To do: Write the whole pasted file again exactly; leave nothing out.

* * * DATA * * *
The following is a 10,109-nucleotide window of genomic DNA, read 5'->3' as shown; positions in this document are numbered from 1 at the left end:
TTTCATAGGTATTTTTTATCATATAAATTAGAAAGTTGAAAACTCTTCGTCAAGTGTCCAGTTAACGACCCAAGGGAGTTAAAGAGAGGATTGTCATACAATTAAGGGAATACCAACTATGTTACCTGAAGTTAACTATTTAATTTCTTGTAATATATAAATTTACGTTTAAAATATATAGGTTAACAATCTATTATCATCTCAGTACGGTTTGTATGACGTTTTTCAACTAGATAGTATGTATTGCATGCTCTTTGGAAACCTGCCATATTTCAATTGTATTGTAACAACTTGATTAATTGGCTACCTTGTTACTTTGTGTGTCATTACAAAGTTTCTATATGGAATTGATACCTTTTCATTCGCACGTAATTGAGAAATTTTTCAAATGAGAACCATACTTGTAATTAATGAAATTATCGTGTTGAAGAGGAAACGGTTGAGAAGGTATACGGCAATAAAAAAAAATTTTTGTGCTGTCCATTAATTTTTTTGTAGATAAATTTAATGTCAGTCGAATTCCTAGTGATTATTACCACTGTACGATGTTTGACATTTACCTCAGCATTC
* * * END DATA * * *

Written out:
The following is a 10,109-nucleotide window of genomic DNA, read 5'->3' as shown; positions in this document are numbered from 1 at the left end:
TTTCATAGGTATTTTTTATCATATAAATTAGAAAGTTGAAAACTCTTCGTCAAGTGTCCAGTTAACGACCCAAGGGAGTTAAAGAGAGGATTGTCATACAATTAAGGGAATACCAACTATGTTACCTGAAGTTAACTATTTAATTTCTTGTAATATATAAATTTACGTTTAAAATATATAGGTTAACAATCTATTATCATCTCAGTACGGTTTGTATGACGTTTTTCAACTAGATAGTATGTATTGCATGCTCTTTGGAAACCTGCCATATTTCAATTGTATTGTAACAACTTGATTAATTGGCTACCTTGTTACTTTGTGTGTCATTACAAAGTTTCTATATGGAATTGATACCTTTTCATTCGCACGTAATTGAGAAATTTTTCAAATGAGAACCATACTTGTAATTAATGAAATTATCGTGTTGAAGAGGAAACGGTTGAGAAGGTATACGGCAATAAAAAAAAATTTTTGTGCTGTCCATTAATTTTTTTGTAGATAAATTTAATGTCAGTCGAATTCCTAGTGATTATTACCACTGTACGATGTTTGACATTTACCTCAGCATTC